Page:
Wednesday, January 16, 2013

Pregnancy Book

If you are expecting, you might have a lot of questions about what to expect during your pregnancy.  I would like to suggest a book for you: You & Your Baby: Pregnancy by Dr. Laura Riley, OB/GYN.

Dr. Riley is an author, the medical director of labor and delivery at Massachusetts General Hospital in Boston, and a mom to two daughters.  In her book, she talks about how a mom's-to-be body changes week-by-week and what symptoms expecting moms can experience.  She also offers advise on how to deal with the morning sickness, mood swings, and lower back pain. 

You & Your Baby: Pregnancy gives moms-to-be a good overview of the amazing journey that pregnancy is.  She suggests exercise programs, healthy diet, addresses safety issues in preparing women to progress through the pregnancy as healthy as possible, and helps them to conquer childbirth fears.

It is a great read full of very good information.

Understand Your Septic System

Many people live in rural areas that are not supplied with municipal water or sewer, and they face a new form of sewage disposal: a septic system. Whether you're a new homeowner or not, understanding your septic system is a must. Here's what you should know:

The septic system consists of three main parts: the septic tank, the septic field, and the soil beneath the septic field. 

The septic tank is a watertight concrete box that temporarily holds household wastes. The tank is connected to the septic field by a buried pipe. The purpose of the septic field is to deliver wastewater to the soil. The soil purifies the wastewater by removing the germs and chemicals before they reach the groundwater or any adjacent surface waters such as rivers, lakes, and estuaries.

Appropriate septic system maintenance is necessary to prevent damage and costly replacement that may run anywhere between $5,000 and $25,000, depending on the system that you have.

These suggestions might help you to prolong your septic tank’s life:

Do not put too much water into the septic system; typical water use is about 50 gallons per day for each person in the family.

Spread your laundry over the week to avoid dumping a lot of water into the tank at once.

Dispose only toilet water and water from bathing, showering, dishwashing, and laundry into the septic system.

Use biodegradable cleaners and soaps, as harsh chemicals will kill the bacteria that aids in breaking down the sludge in your septic system.

Don’t drive or build on the septic field. The majority of water in the field evaporates. Soil compaction prevents oxygen from getting into the soil.

For more information, check out this guide: Septic System Maintenance

Thursday, January 10, 2013

6 Keys for Coping with Divorce and Separation

If you are a separated or divorced parent, you have experienced overwhelming stress and know the value of effective coping strategies. When my own marriage ended, a savvy friend reminded me that I was the one in charge of my choices and reactions. I could decide how to manage my kids, deal with my ex, and cope with my stress.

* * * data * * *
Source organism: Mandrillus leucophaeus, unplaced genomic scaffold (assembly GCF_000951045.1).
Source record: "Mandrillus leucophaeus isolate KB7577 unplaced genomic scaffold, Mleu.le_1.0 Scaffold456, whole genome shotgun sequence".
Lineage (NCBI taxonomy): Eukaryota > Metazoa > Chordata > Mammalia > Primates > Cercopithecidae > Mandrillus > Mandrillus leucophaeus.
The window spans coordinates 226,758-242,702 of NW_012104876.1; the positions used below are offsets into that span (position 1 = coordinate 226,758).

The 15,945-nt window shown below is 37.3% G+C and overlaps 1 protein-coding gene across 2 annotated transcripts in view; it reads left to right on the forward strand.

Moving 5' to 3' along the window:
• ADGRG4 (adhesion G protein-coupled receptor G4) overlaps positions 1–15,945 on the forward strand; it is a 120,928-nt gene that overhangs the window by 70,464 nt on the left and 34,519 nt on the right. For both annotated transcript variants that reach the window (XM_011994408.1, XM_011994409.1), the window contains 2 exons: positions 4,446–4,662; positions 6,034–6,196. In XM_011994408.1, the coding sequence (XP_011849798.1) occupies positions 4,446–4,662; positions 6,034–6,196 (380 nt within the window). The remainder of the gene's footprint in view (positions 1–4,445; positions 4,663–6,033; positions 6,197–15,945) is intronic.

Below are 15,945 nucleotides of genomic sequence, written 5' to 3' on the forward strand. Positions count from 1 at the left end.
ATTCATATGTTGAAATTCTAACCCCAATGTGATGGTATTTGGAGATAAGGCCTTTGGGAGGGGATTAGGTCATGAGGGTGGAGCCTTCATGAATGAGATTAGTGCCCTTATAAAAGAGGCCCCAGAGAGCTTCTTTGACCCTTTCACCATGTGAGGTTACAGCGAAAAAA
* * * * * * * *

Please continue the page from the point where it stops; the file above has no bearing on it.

Over time I discovered six keys that make single parenting easier and more effective. Give these strategies a try. They can reduce conflict, create greater stability and increase your peace of mind.
Key #1. Use a No Drama approach to communication.
~ Tell children about divorce/separation with parents and siblings together if possible. Allow the kids to ask questions and express feelings appropriately. Avoid drama about parental problems. Tell children that adults will work out adult business. Try saying, “You did not cause our problems and you are not responsible for fixing them.” Messages like these build comfort and security.
~ Reassure children that both parents will continue to love them, care for them, and (when true) be involved with them. This applies to the first telling and ongoing informing. Refrain from making one child your “confidant.” Being kept out of parental conflict creates more stability for the children.
~ State the facts, not your feelings, about changes in life’s events. You need not have all the answers. Reassure the kids that you will tell them what they need to know when they need to know it. Keep your personal grievances out of the discussion. Factual information reduces stress -- emotional unloading will raise it.
~ Have a no blame/no shame policy. Never blame children for marital stress, or put down the other parent to the kids. Hearing parental anger confuses and burdens children.
~ Keep as much consistency and predictability in children’s routines as possible to create a sense of security.
Key #2. Manage your stress.
~ What’s your coping method?  Do you vent? Shut down? Do you eat, drink or party? Do you think your coping style affects your children? The single parent who uses children as sounding boards for anger creates confusion in the kids. The parent who withdraws may find the kids acting out to get attention. Spend some time examining your stress strategies, and...